As a marriage lengthens, and the first blushes of love recede, we need to take special care to view marriage as a life-long commitment. Malachi exhorts: "So guard yourself in your spirit, and do not break faith with the wife of your youth" (vs. 15). A successful marriage requires self-discipline and restraint. We need to "guard ourselves" against worldly desires, and realize that giving into the temptation to stray from "the wife of our youth" will lead to great pain and suffering. Ask anyone who has committed adultery whether they regret it. Odds are, they will say they do. True happiness comes in the stability of a life-long marriage.
Finally, Malachi presents the most compelling argument against divorce: "‘I hate divorce,’ says the Lord God of Israel, ‘and I hate a man’s covering himself with violence as well as with his garment,’ says the Lord Almighty. So guard yourself in your spirit, and do not break faith" (vs. 16). Make no mistake, God "hates divorce." How much clearer can it be said? This statement by God Himself is unequivocal, uncompromising, and should be made clearly known by ministers of God’s Word to their hearers: "God hates divorce."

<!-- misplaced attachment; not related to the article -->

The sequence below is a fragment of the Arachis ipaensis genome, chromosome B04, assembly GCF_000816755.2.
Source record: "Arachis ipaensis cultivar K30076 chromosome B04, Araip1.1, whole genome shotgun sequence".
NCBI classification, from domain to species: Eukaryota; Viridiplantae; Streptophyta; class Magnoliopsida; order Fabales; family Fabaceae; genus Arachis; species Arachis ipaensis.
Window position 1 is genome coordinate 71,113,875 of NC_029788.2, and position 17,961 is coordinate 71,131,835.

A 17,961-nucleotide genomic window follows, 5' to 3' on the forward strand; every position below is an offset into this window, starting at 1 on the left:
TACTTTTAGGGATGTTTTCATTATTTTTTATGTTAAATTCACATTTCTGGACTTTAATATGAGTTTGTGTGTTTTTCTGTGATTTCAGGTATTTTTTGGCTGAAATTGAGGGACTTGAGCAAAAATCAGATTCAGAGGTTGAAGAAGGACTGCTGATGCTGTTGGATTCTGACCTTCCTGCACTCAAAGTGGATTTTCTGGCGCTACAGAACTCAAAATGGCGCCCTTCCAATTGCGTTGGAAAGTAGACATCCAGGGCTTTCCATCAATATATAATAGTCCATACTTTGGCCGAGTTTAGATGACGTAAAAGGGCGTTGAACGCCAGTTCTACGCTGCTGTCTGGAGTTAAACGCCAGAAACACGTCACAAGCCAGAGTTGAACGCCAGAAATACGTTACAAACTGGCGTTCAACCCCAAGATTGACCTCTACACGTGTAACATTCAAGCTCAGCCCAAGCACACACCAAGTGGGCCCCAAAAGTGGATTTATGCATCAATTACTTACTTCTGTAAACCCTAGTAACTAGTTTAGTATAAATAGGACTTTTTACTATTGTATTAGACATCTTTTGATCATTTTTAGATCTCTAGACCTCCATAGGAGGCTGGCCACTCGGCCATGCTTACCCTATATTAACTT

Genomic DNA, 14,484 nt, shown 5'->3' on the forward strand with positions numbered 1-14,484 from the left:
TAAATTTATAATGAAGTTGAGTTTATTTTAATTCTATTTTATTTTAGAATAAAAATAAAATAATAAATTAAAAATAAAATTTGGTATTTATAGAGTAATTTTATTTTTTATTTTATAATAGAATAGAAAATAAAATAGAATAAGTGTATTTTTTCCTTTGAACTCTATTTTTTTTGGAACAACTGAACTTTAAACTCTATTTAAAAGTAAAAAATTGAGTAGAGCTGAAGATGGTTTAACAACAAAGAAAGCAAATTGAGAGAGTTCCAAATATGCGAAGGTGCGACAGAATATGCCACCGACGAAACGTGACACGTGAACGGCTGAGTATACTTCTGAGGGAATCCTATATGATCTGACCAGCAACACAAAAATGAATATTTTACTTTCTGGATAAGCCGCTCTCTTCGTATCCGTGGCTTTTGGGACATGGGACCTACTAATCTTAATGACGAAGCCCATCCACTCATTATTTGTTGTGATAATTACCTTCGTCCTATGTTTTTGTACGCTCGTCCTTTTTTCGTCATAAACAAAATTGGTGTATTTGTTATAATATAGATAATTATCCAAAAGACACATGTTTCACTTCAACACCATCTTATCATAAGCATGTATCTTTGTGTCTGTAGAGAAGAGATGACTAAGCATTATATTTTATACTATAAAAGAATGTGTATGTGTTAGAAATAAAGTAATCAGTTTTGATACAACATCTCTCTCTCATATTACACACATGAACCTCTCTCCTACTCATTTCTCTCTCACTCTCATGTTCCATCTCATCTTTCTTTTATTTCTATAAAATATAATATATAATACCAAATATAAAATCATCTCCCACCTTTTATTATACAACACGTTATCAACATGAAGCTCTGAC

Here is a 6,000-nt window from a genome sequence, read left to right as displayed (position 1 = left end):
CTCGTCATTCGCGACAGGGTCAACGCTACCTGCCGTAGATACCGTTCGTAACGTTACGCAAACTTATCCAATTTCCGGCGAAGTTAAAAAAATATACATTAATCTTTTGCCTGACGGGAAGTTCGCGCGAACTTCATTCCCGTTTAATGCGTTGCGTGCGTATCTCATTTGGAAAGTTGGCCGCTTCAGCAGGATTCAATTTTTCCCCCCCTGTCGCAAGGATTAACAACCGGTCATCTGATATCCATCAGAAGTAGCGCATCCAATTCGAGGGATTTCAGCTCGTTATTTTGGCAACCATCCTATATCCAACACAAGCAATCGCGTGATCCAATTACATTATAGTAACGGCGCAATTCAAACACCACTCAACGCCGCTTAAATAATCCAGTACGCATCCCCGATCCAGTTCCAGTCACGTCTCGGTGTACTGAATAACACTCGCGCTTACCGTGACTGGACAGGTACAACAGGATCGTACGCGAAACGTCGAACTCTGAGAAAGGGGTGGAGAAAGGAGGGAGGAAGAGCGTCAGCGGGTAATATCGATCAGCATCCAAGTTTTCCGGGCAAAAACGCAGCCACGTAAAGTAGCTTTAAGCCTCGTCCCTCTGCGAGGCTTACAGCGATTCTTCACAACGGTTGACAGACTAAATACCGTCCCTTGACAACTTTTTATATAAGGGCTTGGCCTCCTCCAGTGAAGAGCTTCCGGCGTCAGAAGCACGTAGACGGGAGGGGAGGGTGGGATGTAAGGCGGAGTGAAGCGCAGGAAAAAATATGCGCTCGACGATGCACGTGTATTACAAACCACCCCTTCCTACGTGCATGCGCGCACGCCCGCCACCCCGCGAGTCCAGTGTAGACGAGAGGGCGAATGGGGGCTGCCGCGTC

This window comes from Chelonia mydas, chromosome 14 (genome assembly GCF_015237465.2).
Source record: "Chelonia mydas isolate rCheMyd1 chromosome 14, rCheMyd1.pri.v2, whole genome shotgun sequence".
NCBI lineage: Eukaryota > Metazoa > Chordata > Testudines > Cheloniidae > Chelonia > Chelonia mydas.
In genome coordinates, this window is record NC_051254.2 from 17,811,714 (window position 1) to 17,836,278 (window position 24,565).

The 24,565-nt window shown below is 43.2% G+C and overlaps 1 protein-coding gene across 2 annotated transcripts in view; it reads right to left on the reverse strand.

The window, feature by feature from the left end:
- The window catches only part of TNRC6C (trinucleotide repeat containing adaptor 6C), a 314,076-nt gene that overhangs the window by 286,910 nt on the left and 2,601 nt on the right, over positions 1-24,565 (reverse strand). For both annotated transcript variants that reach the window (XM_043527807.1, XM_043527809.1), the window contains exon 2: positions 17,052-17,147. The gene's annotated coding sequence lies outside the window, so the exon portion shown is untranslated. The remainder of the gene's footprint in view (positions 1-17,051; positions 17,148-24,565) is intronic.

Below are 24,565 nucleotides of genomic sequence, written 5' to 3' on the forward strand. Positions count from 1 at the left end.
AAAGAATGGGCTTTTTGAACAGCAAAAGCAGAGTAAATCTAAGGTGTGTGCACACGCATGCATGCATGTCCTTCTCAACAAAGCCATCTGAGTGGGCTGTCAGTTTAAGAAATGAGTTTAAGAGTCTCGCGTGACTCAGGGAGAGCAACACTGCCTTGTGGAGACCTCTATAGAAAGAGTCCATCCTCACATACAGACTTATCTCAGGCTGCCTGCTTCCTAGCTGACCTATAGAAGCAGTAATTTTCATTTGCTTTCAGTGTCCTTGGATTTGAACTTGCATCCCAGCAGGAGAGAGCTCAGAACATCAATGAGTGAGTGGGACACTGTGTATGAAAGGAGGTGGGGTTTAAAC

God also hates "a man’s covering himself with violence as well as with his garment." This idiom seems to mean that God hates when a man does "violence" (the divorce), and then covers it by making excuses ("the garment"). I do not think there is any sin for which more excuses are made than divorce. It is the most rationalized of sins that is committed. "Instead of trying to find loopholes in God’s commandment or trying to convince ourselves that our spouse is not a Christian or is at least not behaving as one and is therefore divorceable, we ought to be shouting the holiness of marriage from the housetops" [Boice, 244].
To those who are married, I exhort you to begin today in the work of building your marriage, so that it will remain strong for years and years, for the rest of your life. This requires effort. It is not easy. It requires humility, submission, and (especially) a great amount of selflessness on the part of both partners.
To those who are not yet married, I exhort you, when looking for a marriage partner, to heed the words of God, that He hates divorce. So, choose a believer, and choose someone who is willing to work at love, and to work at building a lasting relationship. May the Lord guide you and bless you in this.